The Bush plan, instead of trying to improve public schools in poorer districts, strips Title I federal money from them and from our children of poverty. It's an illusion foisted on the poor that the tax dollars they would receive would be sufficient to send their children to good private schools. In reality, the money they would receive would be thousands of dollars too little each year.

Over the past few decades, California has drained money and resources from its public schools. The result has been to transform one of the best public school systems in the nation into one of the worst. Bush's remedy would only repeat California's tragic error and spread it nationwide. And, let us not forget, it violates the First Amendment, too.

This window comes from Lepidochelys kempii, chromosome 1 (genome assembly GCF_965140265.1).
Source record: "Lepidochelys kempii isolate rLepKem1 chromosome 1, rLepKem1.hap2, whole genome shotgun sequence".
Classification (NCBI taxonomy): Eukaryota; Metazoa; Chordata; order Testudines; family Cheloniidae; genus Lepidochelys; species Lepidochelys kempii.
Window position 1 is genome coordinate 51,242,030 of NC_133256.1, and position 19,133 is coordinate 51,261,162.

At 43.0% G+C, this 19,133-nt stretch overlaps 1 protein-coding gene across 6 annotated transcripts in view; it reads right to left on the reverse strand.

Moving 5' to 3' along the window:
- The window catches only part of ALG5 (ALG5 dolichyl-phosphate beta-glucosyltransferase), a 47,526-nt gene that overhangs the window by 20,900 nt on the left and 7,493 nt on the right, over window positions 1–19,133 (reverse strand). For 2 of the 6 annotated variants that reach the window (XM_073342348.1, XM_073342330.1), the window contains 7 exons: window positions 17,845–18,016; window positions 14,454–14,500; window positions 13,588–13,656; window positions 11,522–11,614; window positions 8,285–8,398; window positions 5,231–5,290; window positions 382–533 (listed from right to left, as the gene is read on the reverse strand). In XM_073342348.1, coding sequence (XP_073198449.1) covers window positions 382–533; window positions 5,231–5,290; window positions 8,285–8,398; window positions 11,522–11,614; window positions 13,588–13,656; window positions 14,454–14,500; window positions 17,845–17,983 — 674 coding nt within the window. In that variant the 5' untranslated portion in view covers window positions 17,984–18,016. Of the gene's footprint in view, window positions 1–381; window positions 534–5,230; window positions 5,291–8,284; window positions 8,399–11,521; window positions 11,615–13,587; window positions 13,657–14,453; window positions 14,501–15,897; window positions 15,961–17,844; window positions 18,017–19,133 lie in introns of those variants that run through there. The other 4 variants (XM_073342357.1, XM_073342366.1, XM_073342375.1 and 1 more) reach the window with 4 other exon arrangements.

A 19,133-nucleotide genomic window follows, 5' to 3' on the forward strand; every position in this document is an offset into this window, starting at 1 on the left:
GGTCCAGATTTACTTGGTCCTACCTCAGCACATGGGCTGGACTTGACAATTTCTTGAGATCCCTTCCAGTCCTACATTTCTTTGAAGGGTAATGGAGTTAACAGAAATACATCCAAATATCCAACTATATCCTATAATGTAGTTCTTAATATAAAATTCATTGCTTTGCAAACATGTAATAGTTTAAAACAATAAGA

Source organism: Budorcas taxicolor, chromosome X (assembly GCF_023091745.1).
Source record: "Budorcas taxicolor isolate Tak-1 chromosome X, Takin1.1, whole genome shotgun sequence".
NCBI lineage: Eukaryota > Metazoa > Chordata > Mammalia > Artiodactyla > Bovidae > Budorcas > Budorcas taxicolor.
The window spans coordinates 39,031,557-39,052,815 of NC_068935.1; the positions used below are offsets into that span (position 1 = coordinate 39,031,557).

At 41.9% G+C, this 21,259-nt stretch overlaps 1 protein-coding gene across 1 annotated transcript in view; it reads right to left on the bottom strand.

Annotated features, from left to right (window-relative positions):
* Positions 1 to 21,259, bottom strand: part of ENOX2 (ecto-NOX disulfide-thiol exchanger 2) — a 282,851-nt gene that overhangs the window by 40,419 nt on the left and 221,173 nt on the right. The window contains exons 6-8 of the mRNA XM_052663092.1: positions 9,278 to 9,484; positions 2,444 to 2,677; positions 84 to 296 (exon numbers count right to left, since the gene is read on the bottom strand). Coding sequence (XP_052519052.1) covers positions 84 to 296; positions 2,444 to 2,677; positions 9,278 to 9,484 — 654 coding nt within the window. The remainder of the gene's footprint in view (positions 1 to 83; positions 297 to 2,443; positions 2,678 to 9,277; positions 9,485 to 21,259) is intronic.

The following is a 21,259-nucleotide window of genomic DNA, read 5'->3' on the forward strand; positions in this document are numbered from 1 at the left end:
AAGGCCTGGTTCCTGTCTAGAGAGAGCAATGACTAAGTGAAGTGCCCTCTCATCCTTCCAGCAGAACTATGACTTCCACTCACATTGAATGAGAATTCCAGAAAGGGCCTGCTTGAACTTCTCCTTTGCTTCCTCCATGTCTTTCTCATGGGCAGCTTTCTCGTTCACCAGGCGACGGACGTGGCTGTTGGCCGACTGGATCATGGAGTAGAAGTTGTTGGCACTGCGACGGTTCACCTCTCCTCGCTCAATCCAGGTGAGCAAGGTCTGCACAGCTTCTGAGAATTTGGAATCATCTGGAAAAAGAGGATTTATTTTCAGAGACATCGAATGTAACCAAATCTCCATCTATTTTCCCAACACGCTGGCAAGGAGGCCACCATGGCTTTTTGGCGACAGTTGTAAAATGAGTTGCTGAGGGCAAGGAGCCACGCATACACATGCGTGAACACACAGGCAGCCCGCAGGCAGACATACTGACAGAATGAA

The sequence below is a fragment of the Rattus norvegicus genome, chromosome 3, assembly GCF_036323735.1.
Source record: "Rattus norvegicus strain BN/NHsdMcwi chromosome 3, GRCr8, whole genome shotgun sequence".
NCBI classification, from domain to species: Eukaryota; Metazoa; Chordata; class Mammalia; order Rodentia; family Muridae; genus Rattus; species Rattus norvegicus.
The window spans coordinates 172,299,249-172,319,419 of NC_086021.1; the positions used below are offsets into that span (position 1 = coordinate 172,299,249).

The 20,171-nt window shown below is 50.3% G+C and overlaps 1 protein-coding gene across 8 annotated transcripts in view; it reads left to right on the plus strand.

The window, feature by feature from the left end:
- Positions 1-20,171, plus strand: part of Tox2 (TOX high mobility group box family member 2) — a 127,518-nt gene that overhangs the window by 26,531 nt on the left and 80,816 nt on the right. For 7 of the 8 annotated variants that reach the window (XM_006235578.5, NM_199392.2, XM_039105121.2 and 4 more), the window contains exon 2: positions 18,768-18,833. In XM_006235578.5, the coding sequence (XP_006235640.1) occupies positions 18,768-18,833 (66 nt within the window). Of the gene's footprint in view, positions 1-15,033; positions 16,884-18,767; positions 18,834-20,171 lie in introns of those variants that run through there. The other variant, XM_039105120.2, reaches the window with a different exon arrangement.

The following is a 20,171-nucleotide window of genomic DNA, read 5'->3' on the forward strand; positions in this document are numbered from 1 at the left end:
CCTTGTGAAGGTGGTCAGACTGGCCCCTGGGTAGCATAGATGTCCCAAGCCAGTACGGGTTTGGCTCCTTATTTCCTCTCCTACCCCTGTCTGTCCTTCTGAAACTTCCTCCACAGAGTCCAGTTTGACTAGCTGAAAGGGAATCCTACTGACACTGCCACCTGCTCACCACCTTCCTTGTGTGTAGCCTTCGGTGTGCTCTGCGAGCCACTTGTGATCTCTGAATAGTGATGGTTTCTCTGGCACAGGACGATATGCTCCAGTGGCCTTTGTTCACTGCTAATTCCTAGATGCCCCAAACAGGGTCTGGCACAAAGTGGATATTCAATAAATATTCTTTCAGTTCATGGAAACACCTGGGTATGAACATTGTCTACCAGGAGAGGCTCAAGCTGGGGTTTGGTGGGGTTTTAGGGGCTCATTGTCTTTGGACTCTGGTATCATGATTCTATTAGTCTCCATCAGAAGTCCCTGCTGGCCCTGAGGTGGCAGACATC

We should remember, this is the same presidential candidate who has tried to stop all parodies of him, his candidacy and his political stances on the World Wide Web. This is the same candidate who said in a televised news conference, "There ought to be limits to freedom." His political track record in Texas, though short, shows that his statement wasn't a gaffe, but truly reveals his motivations and beliefs.

And this is the man who wants to be the leader of the nation which represents the world's great hope for liberty?

(Charles Levendosky is the editorial page editor of the Casper (Wyo.) Star-Tribune. His commentary has won numerous national First Amendment awards and is now distributed by the New York Times wire service.)

Copyright Casper Star-Tribune
September 5, 1999

cle from 1999 when he was still governor of Texas.